Rome: Day One

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Princeton University Press, Jul 25, 2011 - History - 172 pages
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Andrea Carandini's archaeological discoveries and controversial theories about ancient Rome have made international headlines over the past few decades. In this book, he presents his most important findings and ideas, including the argument that there really was a Romulus--a first king of Rome--who founded the city in the mid-eighth century BC, making it the world's first city-state, as well as its most influential. Rome: Day One makes a powerful and provocative case that Rome was established in a one-day ceremony, and that Rome's first day was also Western civilization's.

Historians tell us that there is no more reason to believe that Rome was actually established by Romulus than there is to believe that he was suckled by a she-wolf. But Carandini, drawing on his own excavations as well as historical and literary sources, argues that the core of Rome's founding myth is not purely mythical. In this illustrated account, he makes the case that a king whose name might have been Romulus founded Rome one April 21st in the mid-eighth century BC, most likely in a ceremony in which a white bull and cow pulled a plow to trace the position of a wall marking the blessed soil of the new city. This ceremony establishing the Palatine Wall, which Carandini discovered, inaugurated the political life of a city that, through its later empire, would influence much of the world.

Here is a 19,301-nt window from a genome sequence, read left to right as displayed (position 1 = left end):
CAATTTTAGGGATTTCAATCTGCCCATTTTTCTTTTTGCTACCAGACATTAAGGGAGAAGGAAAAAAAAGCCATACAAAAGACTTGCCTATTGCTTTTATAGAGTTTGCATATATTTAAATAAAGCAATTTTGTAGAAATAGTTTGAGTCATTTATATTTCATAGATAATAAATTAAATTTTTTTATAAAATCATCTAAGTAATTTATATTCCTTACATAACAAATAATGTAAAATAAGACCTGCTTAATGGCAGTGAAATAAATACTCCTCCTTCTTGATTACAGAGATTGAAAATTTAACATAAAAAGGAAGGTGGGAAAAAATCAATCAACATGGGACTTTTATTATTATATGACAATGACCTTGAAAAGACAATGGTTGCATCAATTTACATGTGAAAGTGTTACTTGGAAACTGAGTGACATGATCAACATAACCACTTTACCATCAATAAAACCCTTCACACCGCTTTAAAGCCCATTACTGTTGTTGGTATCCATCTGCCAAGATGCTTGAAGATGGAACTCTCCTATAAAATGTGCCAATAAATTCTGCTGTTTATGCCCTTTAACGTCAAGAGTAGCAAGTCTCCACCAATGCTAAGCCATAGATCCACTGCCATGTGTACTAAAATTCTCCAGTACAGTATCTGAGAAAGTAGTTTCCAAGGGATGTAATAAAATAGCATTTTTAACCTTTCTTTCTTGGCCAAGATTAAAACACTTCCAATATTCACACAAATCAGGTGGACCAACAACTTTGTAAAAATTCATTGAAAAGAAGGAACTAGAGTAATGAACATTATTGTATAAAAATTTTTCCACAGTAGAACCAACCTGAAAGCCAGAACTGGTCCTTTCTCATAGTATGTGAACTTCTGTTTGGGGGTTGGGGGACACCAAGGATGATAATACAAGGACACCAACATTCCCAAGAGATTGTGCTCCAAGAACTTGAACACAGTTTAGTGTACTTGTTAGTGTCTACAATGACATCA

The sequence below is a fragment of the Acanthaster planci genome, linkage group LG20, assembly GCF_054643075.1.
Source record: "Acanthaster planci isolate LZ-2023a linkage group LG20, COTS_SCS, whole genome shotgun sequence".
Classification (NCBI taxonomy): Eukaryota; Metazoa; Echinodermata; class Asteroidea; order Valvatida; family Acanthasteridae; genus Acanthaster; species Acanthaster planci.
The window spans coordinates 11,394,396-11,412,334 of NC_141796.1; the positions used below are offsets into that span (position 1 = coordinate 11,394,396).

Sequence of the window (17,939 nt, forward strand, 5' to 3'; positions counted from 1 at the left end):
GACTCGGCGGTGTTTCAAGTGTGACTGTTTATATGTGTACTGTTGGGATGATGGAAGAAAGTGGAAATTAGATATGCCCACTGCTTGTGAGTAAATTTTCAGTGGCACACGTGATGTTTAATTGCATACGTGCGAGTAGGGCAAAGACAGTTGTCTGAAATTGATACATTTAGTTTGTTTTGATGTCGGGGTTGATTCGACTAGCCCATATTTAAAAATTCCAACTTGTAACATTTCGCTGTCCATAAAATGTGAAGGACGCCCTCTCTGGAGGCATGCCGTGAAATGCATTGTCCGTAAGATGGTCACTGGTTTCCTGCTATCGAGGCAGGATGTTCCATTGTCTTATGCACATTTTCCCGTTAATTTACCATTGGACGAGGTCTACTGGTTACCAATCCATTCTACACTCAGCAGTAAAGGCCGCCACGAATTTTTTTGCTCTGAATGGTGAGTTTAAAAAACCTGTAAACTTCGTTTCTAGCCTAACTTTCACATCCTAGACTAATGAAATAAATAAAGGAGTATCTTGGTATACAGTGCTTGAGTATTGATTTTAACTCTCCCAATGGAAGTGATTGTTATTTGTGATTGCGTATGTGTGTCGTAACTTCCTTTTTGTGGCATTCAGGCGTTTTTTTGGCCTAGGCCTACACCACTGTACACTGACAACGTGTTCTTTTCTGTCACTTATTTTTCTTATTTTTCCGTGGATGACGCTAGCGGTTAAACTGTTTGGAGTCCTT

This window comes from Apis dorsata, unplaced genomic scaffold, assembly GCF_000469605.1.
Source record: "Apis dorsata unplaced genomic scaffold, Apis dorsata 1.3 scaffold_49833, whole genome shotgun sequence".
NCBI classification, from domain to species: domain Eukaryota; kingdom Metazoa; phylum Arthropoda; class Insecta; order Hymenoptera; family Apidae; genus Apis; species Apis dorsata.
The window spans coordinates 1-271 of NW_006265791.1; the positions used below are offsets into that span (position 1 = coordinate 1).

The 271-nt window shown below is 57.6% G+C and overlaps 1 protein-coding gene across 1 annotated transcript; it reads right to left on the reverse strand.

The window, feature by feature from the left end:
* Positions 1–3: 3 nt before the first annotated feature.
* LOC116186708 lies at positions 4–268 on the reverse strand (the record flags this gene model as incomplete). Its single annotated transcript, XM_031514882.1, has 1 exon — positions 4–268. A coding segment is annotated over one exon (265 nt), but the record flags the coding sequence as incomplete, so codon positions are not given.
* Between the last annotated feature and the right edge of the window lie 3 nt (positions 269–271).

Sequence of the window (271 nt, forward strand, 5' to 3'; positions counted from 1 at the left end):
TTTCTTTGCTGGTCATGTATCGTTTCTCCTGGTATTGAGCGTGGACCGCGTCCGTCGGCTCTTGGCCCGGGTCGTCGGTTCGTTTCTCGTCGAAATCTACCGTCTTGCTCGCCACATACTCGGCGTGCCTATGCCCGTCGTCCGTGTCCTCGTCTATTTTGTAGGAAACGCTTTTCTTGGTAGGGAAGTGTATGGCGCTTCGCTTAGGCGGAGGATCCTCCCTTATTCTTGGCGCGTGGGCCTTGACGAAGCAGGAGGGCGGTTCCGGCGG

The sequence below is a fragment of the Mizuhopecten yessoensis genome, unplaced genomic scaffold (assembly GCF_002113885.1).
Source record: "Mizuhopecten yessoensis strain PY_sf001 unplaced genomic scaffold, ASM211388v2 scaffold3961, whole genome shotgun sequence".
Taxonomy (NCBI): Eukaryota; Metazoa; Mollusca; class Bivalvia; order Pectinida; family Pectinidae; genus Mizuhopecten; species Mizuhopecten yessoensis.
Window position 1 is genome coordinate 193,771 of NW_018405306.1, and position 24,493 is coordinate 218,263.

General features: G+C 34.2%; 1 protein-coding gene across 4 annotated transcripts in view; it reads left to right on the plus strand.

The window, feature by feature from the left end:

Uncovering the birth of a city that gave birth to a world, Rome: Day One reveals as never before a truly epochal event.

 

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User Review  - Panairjdde - LibraryThing

The author has been the director of the escavations of the northern side of the Palatine Hill for thirty years, and in this book he condensed for "normal" people the results of his findings and his ... Read full review

Contents

INTRODUCTION
1
An Epochal Event
12
The Places of Rome
27
THE FOUNDING OF THE FORUM
64
THE ORDERING OF THE REGNUM
101
Index
165
Copyright

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About the author (2011)

Andrea Carandini is professor of archaeology at the University of Rome, La Sapienza, and the author of many books. For more than two decades, he has supervised some of the most important archaeological excavations in Rome, and he was instrumental in the discovery of the ancient Palatine Wall and the earliest phase of the Sanctuary of Vesta.

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